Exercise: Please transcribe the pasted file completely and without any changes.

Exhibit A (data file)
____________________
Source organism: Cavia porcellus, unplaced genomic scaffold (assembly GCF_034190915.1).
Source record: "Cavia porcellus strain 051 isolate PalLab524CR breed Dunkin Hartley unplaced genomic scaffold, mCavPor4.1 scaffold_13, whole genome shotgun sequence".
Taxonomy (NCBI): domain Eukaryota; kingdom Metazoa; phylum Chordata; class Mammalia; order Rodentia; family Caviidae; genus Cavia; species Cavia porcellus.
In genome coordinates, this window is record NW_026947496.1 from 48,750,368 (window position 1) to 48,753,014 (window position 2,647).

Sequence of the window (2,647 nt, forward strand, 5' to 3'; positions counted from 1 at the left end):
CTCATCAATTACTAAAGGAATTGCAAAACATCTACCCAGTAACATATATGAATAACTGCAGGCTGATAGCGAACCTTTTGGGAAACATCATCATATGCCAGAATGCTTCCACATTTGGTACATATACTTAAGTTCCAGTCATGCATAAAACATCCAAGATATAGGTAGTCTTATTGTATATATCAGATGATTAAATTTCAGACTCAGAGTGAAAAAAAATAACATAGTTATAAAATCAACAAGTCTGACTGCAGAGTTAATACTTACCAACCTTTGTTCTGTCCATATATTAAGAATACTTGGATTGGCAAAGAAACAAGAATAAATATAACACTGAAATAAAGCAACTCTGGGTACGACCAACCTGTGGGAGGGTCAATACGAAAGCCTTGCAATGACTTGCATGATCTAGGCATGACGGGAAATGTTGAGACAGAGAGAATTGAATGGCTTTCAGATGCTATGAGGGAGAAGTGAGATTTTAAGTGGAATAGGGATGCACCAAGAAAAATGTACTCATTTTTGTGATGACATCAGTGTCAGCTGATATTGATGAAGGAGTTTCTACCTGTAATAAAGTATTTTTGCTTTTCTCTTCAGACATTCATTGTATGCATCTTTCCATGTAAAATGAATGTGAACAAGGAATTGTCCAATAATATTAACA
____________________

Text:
Source organism: Cavia porcellus, unplaced genomic scaffold (assembly GCF_034190915.1).
Source record: "Cavia porcellus strain 051 isolate PalLab524CR breed Dunkin Hartley unplaced genomic scaffold, mCavPor4.1 scaffold_13, whole genome shotgun sequence".
Taxonomy (NCBI): domain Eukaryota; kingdom Metazoa; phylum Chordata; class Mammalia; order Rodentia; family Caviidae; genus Cavia; species Cavia porcellus.
In genome coordinates, this window is record NW_026947496.1 from 48,750,368 (window position 1) to 48,753,014 (window position 2,647).

Sequence of the window (2,647 nt, forward strand, 5' to 3'; positions counted from 1 at the left end):
CTCATCAATTACTAAAGGAATTGCAAAACATCTACCCAGTAACATATATGAATAACTGCAGGCTGATAGCGAACCTTTTGGGAAACATCATCATATGCCAGAATGCTTCCACATTTGGTACATATACTTAAGTTCCAGTCATGCATAAAACATCCAAGATATAGGTAGTCTTATTGTATATATCAGATGATTAAATTTCAGACTCAGAGTGAAAAAAAATAACATAGTTATAAAATCAACAAGTCTGACTGCAGAGTTAATACTTACCAACCTTTGTTCTGTCCATATATTAAGAATACTTGGATTGGCAAAGAAACAAGAATAAATATAACACTGAAATAAAGCAACTCTGGGTACGACCAACCTGTGGGAGGGTCAATACGAAAGCCTTGCAATGACTTGCATGATCTAGGCATGACGGGAAATGTTGAGACAGAGAGAATTGAATGGCTTTCAGATGCTATGAGGGAGAAGTGAGATTTTAAGTGGAATAGGGATGCACCAAGAAAAATGTACTCATTTTTGTGATGACATCAGTGTCAGCTGATATTGATGAAGGAGTTTCTACCTGTAATAAAGTATTTTTGCTTTTCTCTTCAGACATTCATTGTATGCATCTTTCCATGTAAAATGAATGTGAACAAGGAATTGTCCAATAATATTAACA